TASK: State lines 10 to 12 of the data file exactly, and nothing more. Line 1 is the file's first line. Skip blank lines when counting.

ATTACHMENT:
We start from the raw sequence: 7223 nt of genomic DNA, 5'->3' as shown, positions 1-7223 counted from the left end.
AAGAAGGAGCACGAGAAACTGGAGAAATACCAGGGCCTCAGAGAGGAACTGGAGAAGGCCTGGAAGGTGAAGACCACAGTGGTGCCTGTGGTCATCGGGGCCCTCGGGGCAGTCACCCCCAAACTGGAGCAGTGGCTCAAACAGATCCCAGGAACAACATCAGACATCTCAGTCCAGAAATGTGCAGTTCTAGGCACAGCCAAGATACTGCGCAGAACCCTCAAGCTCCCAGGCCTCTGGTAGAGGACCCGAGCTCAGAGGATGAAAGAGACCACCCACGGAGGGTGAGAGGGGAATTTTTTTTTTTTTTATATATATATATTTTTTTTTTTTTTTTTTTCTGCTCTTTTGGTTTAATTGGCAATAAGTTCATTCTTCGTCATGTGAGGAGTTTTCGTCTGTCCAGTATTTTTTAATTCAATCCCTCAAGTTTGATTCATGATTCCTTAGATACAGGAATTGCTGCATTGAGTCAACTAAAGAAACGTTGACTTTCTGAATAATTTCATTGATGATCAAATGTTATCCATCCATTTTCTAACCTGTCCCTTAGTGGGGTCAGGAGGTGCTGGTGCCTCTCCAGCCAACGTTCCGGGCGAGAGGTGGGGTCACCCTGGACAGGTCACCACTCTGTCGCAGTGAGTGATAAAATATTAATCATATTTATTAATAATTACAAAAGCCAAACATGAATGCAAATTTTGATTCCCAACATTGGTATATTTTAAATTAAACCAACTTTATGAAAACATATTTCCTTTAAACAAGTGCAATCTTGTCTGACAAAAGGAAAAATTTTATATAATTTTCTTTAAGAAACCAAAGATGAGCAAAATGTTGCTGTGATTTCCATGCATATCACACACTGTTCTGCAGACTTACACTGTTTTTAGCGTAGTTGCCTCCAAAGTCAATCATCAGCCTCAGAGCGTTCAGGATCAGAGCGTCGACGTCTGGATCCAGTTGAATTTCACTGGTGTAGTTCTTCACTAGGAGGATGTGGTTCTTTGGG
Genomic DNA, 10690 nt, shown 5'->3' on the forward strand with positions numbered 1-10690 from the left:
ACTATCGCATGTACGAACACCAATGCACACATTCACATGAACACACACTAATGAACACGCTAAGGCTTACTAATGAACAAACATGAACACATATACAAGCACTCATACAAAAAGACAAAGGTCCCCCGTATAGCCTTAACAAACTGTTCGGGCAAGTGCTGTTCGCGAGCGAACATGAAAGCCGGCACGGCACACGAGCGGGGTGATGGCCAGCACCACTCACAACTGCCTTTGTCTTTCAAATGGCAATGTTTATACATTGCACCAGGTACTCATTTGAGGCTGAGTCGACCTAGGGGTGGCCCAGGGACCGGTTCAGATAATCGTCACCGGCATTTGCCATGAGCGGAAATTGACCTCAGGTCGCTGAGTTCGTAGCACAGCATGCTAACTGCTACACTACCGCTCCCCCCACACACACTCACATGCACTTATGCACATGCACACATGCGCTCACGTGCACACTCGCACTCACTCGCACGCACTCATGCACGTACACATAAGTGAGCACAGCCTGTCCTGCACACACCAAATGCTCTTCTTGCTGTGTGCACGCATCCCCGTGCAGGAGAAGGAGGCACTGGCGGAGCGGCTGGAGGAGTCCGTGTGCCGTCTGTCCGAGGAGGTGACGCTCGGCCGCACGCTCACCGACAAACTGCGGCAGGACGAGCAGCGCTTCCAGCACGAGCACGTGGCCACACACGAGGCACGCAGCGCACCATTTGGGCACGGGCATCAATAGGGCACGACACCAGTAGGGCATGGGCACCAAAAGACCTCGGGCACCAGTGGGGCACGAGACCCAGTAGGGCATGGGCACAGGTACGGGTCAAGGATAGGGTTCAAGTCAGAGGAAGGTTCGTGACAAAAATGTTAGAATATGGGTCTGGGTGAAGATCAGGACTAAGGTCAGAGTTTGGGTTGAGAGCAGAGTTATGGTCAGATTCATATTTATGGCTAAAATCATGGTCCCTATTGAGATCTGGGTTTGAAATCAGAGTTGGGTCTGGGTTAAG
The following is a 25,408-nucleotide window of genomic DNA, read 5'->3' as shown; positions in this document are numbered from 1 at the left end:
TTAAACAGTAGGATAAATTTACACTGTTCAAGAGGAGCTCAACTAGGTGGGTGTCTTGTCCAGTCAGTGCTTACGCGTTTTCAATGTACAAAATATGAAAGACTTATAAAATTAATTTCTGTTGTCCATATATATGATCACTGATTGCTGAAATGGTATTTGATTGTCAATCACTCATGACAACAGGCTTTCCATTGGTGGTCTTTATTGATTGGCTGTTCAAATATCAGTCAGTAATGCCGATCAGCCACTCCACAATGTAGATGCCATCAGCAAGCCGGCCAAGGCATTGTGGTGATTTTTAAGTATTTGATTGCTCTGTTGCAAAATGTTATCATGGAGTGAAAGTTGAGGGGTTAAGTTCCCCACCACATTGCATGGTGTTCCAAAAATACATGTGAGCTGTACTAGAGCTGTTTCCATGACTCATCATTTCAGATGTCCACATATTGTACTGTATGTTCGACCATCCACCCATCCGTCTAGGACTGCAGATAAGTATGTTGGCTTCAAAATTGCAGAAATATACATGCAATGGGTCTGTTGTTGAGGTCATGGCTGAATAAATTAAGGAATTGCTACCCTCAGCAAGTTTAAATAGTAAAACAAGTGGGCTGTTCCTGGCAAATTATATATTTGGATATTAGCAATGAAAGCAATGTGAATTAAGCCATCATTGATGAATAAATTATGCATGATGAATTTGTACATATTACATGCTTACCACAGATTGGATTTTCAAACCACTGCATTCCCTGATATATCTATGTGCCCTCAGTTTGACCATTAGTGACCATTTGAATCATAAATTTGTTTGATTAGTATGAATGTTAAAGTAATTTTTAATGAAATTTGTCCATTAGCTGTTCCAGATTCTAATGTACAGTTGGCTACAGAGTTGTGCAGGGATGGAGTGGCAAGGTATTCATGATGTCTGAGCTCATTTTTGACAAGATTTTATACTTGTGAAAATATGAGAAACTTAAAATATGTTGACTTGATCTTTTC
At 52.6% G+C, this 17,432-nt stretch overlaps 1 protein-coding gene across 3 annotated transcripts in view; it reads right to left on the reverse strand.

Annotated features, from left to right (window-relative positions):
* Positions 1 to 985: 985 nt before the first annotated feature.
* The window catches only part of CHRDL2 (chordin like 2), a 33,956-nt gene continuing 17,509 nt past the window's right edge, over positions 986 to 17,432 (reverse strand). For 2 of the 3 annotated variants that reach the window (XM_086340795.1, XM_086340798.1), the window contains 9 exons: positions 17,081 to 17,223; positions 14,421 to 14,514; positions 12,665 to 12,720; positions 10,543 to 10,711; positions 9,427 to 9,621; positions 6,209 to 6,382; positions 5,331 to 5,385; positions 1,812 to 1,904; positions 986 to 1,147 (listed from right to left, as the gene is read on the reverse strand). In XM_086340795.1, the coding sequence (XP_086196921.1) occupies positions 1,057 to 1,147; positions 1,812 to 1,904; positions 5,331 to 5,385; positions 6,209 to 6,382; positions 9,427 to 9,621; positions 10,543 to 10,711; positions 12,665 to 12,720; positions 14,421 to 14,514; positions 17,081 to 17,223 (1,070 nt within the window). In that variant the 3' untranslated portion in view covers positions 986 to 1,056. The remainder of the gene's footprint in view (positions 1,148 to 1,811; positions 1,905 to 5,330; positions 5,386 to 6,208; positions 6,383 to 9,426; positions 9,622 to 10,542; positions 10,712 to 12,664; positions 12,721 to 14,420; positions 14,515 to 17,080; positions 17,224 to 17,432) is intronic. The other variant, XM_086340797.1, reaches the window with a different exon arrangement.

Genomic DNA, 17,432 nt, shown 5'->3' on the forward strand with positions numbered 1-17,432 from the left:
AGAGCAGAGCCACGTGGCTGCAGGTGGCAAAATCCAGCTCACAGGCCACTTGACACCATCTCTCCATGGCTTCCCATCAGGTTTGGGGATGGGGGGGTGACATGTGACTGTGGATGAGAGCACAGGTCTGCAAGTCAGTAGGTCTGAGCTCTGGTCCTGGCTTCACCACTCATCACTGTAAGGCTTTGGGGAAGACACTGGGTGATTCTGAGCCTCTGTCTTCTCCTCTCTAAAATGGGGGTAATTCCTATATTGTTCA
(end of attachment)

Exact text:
* The window catches only part of CHRDL2 (chordin like 2), a 33,956-nt gene continuing 17,509 nt past the window's right edge, over positions 986 to 17,432 (reverse strand). For 2 of the 3 annotated variants that reach the window (XM_086340795.1, XM_086340798.1), the window contains 9 exons: positions 17,081 to 17,223; positions 14,421 to 14,514; positions 12,665 to 12,720; positions 10,543 to 10,711; positions 9,427 to 9,621; positions 6,209 to 6,382; positions 5,331 to 5,385; positions 1,812 to 1,904; positions 986 to 1,147 (listed from right to left, as the gene is read on the reverse strand). In XM_086340795.1, the coding sequence (XP_086196921.1) occupies positions 1,057 to 1,147; positions 1,812 to 1,904; positions 5,331 to 5,385; positions 6,209 to 6,382; positions 9,427 to 9,621; positions 10,543 to 10,711; positions 12,665 to 12,720; positions 14,421 to 14,514; positions 17,081 to 17,223 (1,070 nt within the window). In that variant the 3' untranslated portion in view covers positions 986 to 1,056. The remainder of the gene's footprint in view (positions 1,148 to 1,811; positions 1,905 to 5,330; positions 5,386 to 6,208; positions 6,383 to 9,426; positions 9,622 to 10,542; positions 10,712 to 12,664; positions 12,721 to 14,420; positions 14,515 to 17,080; positions 17,224 to 17,432) is intronic. The other variant, XM_086340797.1, reaches the window with a different exon arrangement.

Genomic DNA, 17,432 nt, shown 5'->3' on the forward strand with positions numbered 1-17,432 from the left:
AGAGCAGAGCCACGTGGCTGCAGGTGGCAAAATCCAGCTCACAGGCCACTTGACACCATCTCTCCATGGCTTCCCATCAGGTTTGGGGATGGGGGGGTGACATGTGACTGTGGATGAGAGCACAGGTCTGCAAGTCAGTAGGTCTGAGCTCTGGTCCTGGCTTCACCACTCATCACTGTAAGGCTTTGGGGAAGACACTGGGTGATTCTGAGCCTCTGTCTTCTCCTCTCTAAAATGGGGGTAATTCCTATATTGTTCA